In this transdisciplinary course, students work directly with clients to strengthen Black and minority-owned businesses and brands in Los Angeles. Modeled like a design consultancy, students provide successful solutions and deliverables — including brand and product strategy, brand identity, product design and environmental design services — with immediate design implementation and results.
Interview with Instructor Emily Sawamura
ArtCenter: How would you describe the class to a prospective student?
Emily Sawamura: It's really doing two things at once: providing underserved communities, brands and businesses with the design help they need, while giving students a great education through real world experience.
For this project, we worked with Sole Folks, a retail co-op in Leimert Park that cultivates Black entrepreneurship, to design a retail space with several components: retail space design, inventory solutions, retail juice bar, sneaker gallery, outdoor garden space, creative incubator lab, office space along with an overhaul of their website, brand identity and graphic elements. It was a vast project.
AC: How did this course come about?
ES: During the Black Lives Matter movement in June, I was approached to restructure a Leimert Park brand. And I thought, this would be a great opportunity to have an entire class work as a team to rebuild a brand that's in need. Professionally, I work as a creative director within a design consultancy, Ernst Everything, where we do everything from brand strategy to product design and manufacturing. The idea was to run the course the same way we run a design consultancy, where students are treated as professional designers, more like an internship than a class.
AC: What inspired the direction you took with the curriculum for this class?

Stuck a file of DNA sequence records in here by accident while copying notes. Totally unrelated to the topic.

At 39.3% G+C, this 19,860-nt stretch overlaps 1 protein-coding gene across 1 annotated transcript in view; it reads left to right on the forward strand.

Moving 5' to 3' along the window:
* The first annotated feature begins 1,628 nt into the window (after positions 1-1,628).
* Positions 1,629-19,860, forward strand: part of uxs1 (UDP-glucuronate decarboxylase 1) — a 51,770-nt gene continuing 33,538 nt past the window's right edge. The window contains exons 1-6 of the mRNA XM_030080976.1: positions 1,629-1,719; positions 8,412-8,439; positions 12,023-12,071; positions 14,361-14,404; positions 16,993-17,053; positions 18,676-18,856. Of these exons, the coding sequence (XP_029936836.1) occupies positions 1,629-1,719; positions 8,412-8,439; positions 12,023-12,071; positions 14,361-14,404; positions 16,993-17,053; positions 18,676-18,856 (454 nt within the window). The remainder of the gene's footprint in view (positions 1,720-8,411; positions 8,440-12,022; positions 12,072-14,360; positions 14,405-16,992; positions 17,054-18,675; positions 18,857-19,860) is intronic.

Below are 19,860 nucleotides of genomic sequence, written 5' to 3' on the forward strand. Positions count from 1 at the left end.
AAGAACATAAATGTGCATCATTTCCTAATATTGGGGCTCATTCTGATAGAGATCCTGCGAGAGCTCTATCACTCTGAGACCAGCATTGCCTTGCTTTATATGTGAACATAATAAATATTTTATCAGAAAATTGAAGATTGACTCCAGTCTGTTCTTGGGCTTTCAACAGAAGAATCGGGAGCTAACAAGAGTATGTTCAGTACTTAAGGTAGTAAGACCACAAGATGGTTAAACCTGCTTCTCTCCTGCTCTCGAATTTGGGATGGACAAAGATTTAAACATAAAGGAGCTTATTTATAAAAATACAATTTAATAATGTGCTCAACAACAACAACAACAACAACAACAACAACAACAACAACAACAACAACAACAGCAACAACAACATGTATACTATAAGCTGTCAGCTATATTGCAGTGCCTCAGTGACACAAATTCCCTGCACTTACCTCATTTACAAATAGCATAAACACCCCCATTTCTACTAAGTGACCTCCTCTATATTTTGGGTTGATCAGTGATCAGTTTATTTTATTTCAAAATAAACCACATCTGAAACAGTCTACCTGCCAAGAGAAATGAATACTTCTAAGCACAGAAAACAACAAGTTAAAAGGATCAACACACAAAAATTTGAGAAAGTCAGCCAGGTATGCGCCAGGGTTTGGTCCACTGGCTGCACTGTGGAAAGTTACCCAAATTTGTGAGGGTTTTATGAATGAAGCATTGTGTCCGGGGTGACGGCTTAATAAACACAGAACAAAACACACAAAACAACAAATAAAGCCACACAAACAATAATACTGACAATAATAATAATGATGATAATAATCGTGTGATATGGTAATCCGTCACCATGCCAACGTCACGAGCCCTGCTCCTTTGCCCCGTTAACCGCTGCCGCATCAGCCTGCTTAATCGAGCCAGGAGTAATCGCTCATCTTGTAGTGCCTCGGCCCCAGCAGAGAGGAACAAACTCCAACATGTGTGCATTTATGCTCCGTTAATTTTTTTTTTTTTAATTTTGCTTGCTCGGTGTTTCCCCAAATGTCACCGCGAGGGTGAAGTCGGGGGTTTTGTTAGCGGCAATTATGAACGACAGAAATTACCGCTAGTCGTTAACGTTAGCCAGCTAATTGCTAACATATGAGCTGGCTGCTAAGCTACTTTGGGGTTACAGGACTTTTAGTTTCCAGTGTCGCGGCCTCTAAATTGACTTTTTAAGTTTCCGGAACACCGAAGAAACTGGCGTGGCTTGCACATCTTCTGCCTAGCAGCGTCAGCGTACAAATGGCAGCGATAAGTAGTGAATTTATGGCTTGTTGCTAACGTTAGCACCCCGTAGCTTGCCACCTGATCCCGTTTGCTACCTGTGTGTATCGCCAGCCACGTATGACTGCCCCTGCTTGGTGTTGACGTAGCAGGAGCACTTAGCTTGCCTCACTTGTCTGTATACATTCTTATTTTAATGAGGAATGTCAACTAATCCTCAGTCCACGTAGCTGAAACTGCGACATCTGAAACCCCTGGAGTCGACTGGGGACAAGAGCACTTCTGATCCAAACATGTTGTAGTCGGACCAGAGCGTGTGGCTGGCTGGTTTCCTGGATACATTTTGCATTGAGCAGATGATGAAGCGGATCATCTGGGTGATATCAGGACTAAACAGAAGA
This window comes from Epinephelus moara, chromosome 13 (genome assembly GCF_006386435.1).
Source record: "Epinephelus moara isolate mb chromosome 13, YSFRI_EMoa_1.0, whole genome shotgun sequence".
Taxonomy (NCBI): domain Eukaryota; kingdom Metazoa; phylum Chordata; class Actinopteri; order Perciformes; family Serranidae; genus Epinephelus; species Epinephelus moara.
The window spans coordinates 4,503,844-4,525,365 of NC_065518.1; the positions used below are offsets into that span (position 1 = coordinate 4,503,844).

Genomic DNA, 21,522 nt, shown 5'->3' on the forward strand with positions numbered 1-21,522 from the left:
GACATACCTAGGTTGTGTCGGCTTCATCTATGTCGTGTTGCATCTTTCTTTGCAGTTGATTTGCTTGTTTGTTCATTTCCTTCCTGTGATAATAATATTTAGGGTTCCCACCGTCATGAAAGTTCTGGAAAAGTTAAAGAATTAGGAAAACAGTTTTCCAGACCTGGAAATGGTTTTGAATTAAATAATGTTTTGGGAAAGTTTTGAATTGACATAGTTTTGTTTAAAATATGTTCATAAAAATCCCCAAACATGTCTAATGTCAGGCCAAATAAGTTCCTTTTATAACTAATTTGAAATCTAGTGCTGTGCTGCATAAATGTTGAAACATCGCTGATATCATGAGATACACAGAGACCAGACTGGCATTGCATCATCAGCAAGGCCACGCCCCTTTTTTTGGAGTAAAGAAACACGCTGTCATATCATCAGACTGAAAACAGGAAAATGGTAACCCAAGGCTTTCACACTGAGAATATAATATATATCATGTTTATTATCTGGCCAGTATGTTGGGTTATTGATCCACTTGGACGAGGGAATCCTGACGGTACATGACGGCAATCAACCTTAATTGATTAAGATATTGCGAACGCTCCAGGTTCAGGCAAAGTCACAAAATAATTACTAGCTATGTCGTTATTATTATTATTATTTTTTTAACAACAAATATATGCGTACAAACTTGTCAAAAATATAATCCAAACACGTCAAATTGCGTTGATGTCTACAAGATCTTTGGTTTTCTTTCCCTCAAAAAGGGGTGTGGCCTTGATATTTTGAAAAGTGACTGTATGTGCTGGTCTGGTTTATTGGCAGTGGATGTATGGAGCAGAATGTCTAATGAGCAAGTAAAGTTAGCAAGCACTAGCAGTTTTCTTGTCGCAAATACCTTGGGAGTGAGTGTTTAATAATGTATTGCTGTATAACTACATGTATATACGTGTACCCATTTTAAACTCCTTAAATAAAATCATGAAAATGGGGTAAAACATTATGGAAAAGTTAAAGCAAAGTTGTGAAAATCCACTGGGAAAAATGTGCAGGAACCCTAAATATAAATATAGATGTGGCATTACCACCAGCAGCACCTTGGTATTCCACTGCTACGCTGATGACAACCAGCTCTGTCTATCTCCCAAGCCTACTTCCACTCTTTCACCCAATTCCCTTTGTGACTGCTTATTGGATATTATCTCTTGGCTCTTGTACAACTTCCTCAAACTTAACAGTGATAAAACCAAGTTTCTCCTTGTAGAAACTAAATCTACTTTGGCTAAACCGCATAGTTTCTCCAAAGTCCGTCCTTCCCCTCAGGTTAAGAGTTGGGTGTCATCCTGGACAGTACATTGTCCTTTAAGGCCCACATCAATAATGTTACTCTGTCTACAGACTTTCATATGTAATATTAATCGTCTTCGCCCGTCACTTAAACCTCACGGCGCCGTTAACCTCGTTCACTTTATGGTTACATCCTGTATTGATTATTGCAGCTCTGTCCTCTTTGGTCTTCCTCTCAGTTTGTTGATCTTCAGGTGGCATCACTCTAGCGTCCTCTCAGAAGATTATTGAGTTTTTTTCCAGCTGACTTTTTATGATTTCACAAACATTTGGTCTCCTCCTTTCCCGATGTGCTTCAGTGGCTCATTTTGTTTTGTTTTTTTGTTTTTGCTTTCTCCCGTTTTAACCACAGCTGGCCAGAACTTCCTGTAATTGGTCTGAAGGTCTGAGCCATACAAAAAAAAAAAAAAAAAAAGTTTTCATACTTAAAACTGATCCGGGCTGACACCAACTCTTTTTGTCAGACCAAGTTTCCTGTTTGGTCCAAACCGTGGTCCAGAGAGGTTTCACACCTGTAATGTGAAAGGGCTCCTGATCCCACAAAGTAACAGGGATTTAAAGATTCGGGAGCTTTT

ES: Students get the benefits and responsibilities of working directly with a client. Clients are depending on students to provide quality work. So everything we've been teaching — delivering work on time and above expectations — students see first-hand why that's important. In addition to client experience, students from different disciplines work together. So product design students get to understand graphics, multimedia, environmental design. The concepts might be different, but at the end of the day, the processes are the same. Understanding other disciplines is beneficial in any industry. It's important to know how to work well together.
"I enjoyed working on a project with so much purpose. It really brings home why I am so passionate about design."Brandon ComerIndustrial Design
AC: What are some of the assignments and materials that challenged students to break new ground creatively?
ES: We wanted to make sure this was a collaborative, creative process between students and client. We had regular check-ins to make sure everything was aligned, cohesive and connected. Sole Folks gave great direction, feedback and inspiration, including bringing in guest speakers from the community.
AC: What were some of the most surprising ways students responded to assignments?
ES: With this project, we had a lot of design constraints in terms of how we could things better, smarter and within a tight budget. We delivered several concepts then students would rework and redesign based on feedback — it was a constant, fluid process throughout the term.
AC: What are some of the most important concepts and ideas you hope students take away from the experience/classwork?
ES: The experience of a collaborative creative process — that's key. Industrial design is never about the designer; it's about the subject, the client, the community. It's working toward the bigger picture of what's best for the client. Additionally, ArtCenter has such a large international population, and many of my students didn't completely understand the Black Lives Matter movement and how it was tied to America's racism, history and culture. Being able to provide these students with a better understanding of who composes L.A. and the country was really important.